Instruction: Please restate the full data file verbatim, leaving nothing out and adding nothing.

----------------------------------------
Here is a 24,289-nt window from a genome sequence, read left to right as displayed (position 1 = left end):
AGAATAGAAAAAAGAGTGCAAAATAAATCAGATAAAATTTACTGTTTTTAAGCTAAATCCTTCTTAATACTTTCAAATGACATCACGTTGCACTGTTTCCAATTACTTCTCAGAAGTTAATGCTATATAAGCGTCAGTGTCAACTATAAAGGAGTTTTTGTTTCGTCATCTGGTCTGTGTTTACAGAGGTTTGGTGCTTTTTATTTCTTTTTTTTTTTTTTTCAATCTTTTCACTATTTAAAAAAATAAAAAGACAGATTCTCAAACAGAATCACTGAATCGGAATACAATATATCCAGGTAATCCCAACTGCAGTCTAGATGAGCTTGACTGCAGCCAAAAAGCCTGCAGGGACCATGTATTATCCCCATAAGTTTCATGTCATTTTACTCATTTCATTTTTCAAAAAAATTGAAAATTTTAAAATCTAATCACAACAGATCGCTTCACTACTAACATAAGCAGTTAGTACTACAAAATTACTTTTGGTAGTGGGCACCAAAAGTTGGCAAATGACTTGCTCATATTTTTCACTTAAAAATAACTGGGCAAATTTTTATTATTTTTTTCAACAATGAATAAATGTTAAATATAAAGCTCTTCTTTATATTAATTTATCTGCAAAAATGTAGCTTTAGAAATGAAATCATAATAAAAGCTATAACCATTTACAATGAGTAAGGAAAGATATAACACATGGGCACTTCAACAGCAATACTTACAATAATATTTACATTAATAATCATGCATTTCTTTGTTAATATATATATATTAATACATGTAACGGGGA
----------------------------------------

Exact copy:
Here is a 24,289-nt window from a genome sequence, read left to right as displayed (position 1 = left end):
AGAATAGAAAAAAGAGTGCAAAATAAATCAGATAAAATTTACTGTTTTTAAGCTAAATCCTTCTTAATACTTTCAAATGACATCACGTTGCACTGTTTCCAATTACTTCTCAGAAGTTAATGCTATATAAGCGTCAGTGTCAACTATAAAGGAGTTTTTGTTTCGTCATCTGGTCTGTGTTTACAGAGGTTTGGTGCTTTTTATTTCTTTTTTTTTTTTTTTCAATCTTTTCACTATTTAAAAAAATAAAAAGACAGATTCTCAAACAGAATCACTGAATCGGAATACAATATATCCAGGTAATCCCAACTGCAGTCTAGATGAGCTTGACTGCAGCCAAAAAGCCTGCAGGGACCATGTATTATCCCCATAAGTTTCATGTCATTTTACTCATTTCATTTTTCAAAAAAATTGAAAATTTTAAAATCTAATCACAACAGATCGCTTCACTACTAACATAAGCAGTTAGTACTACAAAATTACTTTTGGTAGTGGGCACCAAAAGTTGGCAAATGACTTGCTCATATTTTTCACTTAAAAATAACTGGGCAAATTTTTATTATTTTTTTCAACAATGAATAAATGTTAAATATAAAGCTCTTCTTTATATTAATTTATCTGCAAAAATGTAGCTTTAGAAATGAAATCATAATAAAAGCTATAACCATTTACAATGAGTAAGGAAAGATATAACACATGGGCACTTCAACAGCAATACTTACAATAATATTTACATTAATAATCATGCATTTCTTTGTTAATATATATATATTAATACATGTAACGGGGA